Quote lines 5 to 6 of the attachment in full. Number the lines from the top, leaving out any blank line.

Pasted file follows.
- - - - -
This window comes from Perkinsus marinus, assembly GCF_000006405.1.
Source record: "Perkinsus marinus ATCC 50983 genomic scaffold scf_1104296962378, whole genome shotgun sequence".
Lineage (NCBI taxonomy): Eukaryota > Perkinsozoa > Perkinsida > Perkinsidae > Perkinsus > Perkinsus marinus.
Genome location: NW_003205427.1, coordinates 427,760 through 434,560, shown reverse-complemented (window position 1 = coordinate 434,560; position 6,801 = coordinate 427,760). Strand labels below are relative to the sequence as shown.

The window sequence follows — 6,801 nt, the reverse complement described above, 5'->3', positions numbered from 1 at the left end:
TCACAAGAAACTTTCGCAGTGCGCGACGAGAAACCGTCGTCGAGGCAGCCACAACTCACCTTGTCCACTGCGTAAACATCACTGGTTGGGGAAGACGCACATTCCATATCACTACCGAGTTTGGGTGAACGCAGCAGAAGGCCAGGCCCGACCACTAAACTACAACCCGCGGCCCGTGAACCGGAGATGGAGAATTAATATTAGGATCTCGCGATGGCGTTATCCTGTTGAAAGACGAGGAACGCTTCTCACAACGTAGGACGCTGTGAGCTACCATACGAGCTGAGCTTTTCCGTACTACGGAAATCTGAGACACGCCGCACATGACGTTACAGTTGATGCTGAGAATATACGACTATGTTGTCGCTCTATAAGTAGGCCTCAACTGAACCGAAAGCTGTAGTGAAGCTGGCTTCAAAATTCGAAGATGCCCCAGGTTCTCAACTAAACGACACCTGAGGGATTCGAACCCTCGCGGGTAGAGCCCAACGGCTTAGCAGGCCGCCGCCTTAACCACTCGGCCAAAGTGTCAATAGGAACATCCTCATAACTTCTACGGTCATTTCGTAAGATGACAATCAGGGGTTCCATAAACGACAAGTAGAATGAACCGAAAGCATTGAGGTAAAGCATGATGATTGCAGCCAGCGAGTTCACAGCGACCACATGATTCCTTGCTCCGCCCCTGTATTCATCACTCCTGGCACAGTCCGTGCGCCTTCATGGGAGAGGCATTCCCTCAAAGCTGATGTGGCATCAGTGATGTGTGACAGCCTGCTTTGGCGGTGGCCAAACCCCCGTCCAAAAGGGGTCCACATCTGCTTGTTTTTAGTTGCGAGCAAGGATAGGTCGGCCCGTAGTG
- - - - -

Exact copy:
The window sequence follows — 6,801 nt, the reverse complement described above, 5'->3', positions numbered from 1 at the left end:
TCACAAGAAACTTTCGCAGTGCGCGACGAGAAACCGTCGTCGAGGCAGCCACAACTCACCTTGTCCACTGCGTAAACATCACTGGTTGGGGAAGACGCACATTCCATATCACTACCGAGTTTGGGTGAACGCAGCAGAAGGCCAGGCCCGACCACTAAACTACAACCCGCGGCCCGTGAACCGGAGATGGAGAATTAATATTAGGATCTCGCGATGGCGTTATCCTGTTGAAAGACGAGGAACGCTTCTCACAACGTAGGACGCTGTGAGCTACCATACGAGCTGAGCTTTTCCGTACTACGGAAATCTGAGACACGCCGCACATGACGTTACAGTTGATGCTGAGAATATACGACTATGTTGTCGCTCTATAAGTAGGCCTCAACTGAACCGAAAGCTGTAGTGAAGCTGGCTTCAAAATTCGAAGATGCCCCAGGTTCTCAACTAAACGACACCTGAGGGATTCGAACCCTCGCGGGTAGAGCCCAACGGCTTAGCAGGCCGCCGCCTTAACCACTCGGCCAAAGTGTCAATAGGAACATCCTCATAACTTCTACGGTCATTTCGTAAGATGACAATCAGGGGTTCCATAAACGACAAGTAGAATGAACCGAAAGCATTGAGGTAAAGCATGATGATTGCAGCCAGCGAGTTCACAGCGACCACATGATTCCTTGCTCCGCCCCTGTATTCATCACTCCTGGCACAGTCCGTGCGCCTTCATGGGAGAGGCATTCCCTCAAAGCTGATGTGGCATCAGTGATGTGTGACAGCCTGCTTTGGCGGTGGCCAAACCCCCGTCCAAAAGGGGTCCACATCTGCTTGTTTTTAGTTGCGAGCAAGGATAGGTCGGCCCGTAGTG